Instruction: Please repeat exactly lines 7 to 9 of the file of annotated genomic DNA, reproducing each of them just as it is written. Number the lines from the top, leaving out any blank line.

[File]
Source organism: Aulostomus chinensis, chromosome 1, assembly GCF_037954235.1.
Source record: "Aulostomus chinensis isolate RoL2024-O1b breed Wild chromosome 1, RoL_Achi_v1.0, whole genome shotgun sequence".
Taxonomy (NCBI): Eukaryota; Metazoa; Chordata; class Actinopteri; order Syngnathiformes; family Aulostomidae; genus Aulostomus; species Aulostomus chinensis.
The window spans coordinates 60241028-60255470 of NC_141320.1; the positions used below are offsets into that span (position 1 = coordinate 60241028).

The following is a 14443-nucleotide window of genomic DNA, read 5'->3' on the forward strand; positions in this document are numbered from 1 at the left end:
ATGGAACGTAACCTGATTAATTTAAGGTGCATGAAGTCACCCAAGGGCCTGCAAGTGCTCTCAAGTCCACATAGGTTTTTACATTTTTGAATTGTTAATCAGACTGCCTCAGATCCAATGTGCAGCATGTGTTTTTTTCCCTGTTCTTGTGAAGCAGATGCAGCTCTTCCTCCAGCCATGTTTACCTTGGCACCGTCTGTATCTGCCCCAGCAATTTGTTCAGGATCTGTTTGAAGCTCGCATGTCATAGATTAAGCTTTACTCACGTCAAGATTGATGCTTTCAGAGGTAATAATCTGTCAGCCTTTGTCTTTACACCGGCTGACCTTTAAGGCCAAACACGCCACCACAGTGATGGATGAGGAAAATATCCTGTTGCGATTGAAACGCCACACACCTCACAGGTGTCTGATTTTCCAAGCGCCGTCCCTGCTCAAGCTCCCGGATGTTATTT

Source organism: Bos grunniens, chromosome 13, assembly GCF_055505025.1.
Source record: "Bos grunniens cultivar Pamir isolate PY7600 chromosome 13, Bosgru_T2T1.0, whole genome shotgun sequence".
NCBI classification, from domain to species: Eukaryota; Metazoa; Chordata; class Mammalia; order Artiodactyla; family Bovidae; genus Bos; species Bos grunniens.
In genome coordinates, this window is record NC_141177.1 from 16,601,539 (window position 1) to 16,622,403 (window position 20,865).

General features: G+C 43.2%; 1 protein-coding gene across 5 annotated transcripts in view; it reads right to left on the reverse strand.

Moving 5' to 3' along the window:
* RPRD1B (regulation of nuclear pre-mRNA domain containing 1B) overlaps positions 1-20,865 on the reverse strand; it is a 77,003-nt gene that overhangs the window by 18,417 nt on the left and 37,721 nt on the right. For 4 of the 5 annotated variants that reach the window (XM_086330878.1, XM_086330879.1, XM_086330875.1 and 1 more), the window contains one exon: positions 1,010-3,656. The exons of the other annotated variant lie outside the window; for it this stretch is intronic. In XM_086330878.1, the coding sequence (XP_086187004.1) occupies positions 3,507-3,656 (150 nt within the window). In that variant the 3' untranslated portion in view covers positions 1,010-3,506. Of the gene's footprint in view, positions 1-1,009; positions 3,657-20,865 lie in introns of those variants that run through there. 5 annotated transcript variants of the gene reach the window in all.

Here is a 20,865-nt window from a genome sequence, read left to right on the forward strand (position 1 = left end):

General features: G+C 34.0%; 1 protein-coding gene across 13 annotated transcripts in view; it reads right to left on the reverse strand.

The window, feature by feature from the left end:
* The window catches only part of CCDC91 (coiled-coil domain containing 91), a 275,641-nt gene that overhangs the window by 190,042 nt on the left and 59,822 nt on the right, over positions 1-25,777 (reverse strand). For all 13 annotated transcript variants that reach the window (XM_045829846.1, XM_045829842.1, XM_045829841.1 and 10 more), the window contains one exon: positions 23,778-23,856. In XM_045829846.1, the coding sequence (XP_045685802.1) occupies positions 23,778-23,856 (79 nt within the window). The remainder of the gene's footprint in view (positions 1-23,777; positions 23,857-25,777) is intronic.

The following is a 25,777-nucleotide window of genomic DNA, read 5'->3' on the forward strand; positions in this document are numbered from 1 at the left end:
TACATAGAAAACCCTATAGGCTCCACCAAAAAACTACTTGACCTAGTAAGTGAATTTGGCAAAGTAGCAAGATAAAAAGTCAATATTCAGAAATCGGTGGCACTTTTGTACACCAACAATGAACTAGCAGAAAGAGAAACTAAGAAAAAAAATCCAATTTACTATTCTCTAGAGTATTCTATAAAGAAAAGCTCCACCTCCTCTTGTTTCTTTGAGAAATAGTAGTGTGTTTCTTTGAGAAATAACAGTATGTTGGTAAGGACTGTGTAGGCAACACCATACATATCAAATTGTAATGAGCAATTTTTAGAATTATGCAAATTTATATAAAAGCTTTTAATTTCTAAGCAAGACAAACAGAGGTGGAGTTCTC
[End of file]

Source organism: Bos grunniens, chromosome 13, assembly GCF_055505025.1.
Source record: "Bos grunniens cultivar Pamir isolate PY7600 chromosome 13, Bosgru_T2T1.0, whole genome shotgun sequence".
NCBI classification, from domain to species: Eukaryota; Metazoa; Chordata; class Mammalia; order Artiodactyla; family Bovidae; genus Bos; species Bos grunniens.